8.0/10
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The Face of Another (1966)

Tanin no kao (original title)
Not Rated | | Drama, Sci-Fi | 9 June 1967 (USA)
A businessman with a disfigured face obtains a lifelike mask from his doctor, but the mask starts altering his personality.

Writers:

Kôbô Abe (screenplay), Kôbô Abe (novel)
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On TV

Airs Mon. Jun. 24, 3:45 AM on TCM

ON DISC
2 wins. See more awards »

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Cast

Cast overview, first billed only:
Tatsuya Nakadai ... Mr. Okuyama
Mikijirô Hira ... Psychiatrist
Kyôko Kishida ... Nurse
Miki Irie ... Girl with Scar
Eiji Okada ... The Boss
Minoru Chiaki ... Apartment Superintendent
Hideo Kanze Hideo Kanze ... Male Patient
Kunie Tanaka ... Patient at Mental Hospital
Etsuko Ichihara Etsuko Ichihara ... Yo-Yo Girl
Eiko Muramatsu Eiko Muramatsu ... Secretary
Yoshie Minami ... Old Lady
Hisashi Igawa ... Man with Mole
Kakuya Saeki Kakuya Saeki ... Elder Brother of Girl with Scar
Sen Yano Sen Yano ... Mentally Ill Man A
Beverly Maeda Beverly Maeda ... Singer in Bar (as Bibari Maeda)
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Storyline

A businessman facially scarred in a laboratory fire receives psychotherapy from a psychiatrist, and obtains an amazingly lifelike mask from the doctor. Soon after being fitted for the mask, he seduces his wife and succeeds. But his wife claims she was aware all along who he was and believed that both were just masquerading together as most couples usually do in different ways. Strangely enough, his personality seemingly begins to change after he puts on the mask as if the mask has influenced his personality. His new identity does not enable him to reintegrate into society after all. A subplot is inserted in fragments. A good-natured young woman, the right side of whose face is disfigured, has been hurt by others' inquisitive eyes and insults, and has been shunned by men. She asks her older brother, the only man who understands her pain and solitude, to make love to her, hiding from him the intent of killing herself after then. Written by Prion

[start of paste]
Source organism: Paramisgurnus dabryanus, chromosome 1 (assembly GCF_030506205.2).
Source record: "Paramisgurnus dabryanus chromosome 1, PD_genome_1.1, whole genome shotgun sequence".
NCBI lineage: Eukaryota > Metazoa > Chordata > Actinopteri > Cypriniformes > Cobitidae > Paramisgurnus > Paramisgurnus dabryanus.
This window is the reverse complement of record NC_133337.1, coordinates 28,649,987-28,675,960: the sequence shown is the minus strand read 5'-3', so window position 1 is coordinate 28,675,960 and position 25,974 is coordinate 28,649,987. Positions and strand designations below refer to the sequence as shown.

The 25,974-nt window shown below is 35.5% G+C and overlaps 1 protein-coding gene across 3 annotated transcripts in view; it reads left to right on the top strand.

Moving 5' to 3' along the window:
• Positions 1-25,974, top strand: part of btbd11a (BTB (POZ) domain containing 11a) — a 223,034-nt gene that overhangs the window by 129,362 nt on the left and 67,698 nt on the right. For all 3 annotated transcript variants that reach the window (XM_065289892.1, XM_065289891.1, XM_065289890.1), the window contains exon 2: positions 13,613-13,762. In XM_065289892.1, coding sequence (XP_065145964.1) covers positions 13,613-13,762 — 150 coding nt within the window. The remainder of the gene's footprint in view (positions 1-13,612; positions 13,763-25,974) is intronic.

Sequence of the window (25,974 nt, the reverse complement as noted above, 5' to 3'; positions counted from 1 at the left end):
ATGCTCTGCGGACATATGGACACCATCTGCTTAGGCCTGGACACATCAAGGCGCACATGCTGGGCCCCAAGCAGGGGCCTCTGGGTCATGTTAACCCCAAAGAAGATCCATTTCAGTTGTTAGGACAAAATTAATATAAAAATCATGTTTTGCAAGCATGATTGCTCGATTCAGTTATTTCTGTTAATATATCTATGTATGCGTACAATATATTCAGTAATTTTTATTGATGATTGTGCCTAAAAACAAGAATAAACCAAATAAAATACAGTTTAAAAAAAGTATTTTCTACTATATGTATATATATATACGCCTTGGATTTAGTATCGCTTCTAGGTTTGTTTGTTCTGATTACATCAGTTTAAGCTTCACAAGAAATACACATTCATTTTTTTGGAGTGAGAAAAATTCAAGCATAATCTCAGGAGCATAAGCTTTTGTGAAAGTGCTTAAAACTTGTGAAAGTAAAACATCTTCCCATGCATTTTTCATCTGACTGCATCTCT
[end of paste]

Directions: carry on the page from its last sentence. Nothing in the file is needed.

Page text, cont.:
Plot Summary | Add Synopsis

Genres:

Drama | Sci-Fi

Certificate:

Not Rated | See all certifications »

Parents Guide:

View content advisory »
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Details

Country:

Japan

Language:

Japanese

Release Date:

9 June 1967 (USA) See more »

Also Known As:

I Have a Stranger's Face See more »

Company Credits

Show more on IMDbPro »

Technical Specs

Runtime:

Sound Mix:

Mono

Aspect Ratio:

1.33 : 1
See full technical specs »
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Did You Know?

Trivia

During its initial release, the film was generally poorly received by critics in Japan and the United States. It also received an extremely limited release in the United States and remained unseen by American audiences for many decades. Modern film critics have warmed to the film and its merits, and now consider it a major example of the quality of Japanese films from the 1960s. See more »